(This article was translated from Japanese to English using DeepL.)
In this lecture, we will learn about drawing reflected waves. Since we have already learned the basics of reflections, we will start with the explanation.
If you would like to review reflections, click here.
Reflection is a simple phenomenon, so it is not difficult as long as you understand at least a few things, such as the difference between a free-end and a fixed-end.
Now we will show the procedure for drawing the reflected wave in detail.
Step 1: Ignore reflections and extend the wave.
In the example, the wave is incident from the left toward endpoint P.
Since the wave is reflected at the endpoint, the reflected wave must exist to the left of P.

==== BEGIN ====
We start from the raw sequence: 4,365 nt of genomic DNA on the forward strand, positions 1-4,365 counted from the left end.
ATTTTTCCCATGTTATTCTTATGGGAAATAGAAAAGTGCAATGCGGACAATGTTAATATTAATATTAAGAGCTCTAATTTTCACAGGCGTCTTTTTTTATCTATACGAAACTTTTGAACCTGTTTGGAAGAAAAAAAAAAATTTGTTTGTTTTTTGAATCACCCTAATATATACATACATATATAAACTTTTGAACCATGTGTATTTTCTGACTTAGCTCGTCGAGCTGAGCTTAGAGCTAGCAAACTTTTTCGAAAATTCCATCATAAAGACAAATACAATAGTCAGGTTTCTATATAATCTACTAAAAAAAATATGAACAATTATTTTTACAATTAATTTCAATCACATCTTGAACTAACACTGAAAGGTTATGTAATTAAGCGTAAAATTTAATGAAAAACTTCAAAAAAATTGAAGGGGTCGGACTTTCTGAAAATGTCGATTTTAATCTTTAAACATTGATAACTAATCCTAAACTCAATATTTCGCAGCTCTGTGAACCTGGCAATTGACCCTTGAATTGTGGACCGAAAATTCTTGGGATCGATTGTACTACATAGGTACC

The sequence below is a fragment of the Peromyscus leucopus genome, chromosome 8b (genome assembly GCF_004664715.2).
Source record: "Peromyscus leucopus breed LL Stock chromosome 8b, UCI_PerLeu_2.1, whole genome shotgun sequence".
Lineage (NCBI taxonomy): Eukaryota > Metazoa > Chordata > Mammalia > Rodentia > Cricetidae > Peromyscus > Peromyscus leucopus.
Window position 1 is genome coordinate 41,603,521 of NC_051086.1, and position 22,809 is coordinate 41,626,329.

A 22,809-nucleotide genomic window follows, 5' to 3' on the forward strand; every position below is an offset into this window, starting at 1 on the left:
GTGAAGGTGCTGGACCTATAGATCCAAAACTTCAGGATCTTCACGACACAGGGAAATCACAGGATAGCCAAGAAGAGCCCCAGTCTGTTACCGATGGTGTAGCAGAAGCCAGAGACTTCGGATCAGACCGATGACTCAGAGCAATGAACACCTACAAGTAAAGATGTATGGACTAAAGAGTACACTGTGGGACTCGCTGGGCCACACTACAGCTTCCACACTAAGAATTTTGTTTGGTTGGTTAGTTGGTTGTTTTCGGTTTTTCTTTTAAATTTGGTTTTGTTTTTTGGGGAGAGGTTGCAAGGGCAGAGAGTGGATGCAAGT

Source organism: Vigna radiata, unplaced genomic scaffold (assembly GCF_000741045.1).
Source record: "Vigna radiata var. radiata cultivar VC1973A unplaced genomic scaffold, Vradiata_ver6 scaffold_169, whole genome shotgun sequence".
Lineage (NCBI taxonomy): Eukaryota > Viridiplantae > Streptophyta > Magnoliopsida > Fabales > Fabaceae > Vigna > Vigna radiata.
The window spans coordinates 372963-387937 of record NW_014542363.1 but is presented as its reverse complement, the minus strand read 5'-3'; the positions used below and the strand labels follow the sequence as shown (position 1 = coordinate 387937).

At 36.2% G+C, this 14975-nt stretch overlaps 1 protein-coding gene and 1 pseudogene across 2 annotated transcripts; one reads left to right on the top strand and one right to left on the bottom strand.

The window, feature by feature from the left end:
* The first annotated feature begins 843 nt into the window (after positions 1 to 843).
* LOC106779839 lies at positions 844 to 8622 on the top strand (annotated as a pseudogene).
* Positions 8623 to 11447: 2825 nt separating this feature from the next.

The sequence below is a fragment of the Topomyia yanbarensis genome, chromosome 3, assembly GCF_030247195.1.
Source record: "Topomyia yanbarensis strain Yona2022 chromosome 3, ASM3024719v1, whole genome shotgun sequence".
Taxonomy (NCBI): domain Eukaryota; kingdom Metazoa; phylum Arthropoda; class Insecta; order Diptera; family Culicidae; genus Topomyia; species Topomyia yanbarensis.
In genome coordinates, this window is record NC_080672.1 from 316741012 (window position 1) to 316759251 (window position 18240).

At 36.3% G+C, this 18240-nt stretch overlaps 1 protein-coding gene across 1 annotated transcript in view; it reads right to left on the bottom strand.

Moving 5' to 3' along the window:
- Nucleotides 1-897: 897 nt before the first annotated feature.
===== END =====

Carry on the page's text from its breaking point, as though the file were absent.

However, in order to draw a reflected wave, we first need an “auxiliary line”.
In the first step, we draw the auxiliary line to the right of P!
Drawing the auxiliary line is simple.
Write the wave that is interrupted at the endpoints and continue it to the other side of P.
In doing so, be sure to check the points to be passed.
Step 2: Fold back the auxiliary line.
Now all we have to do is to draw the reflected wave using the auxiliary lines we just drew!
Note, however, that the method differs for free-end and fixed-end reflections.
First, in the case of free-end reflections, the auxiliary line is folded back line symmetrically about the axis through the endpoint.
The wave drawn in folded form is the reflected wave of the free-end reflection.
Next, for fixed-end reflections .
The auxiliary line wraps around the endpoints point symmetrically.
This completes the reflected wave in the case of fixed-end reflection.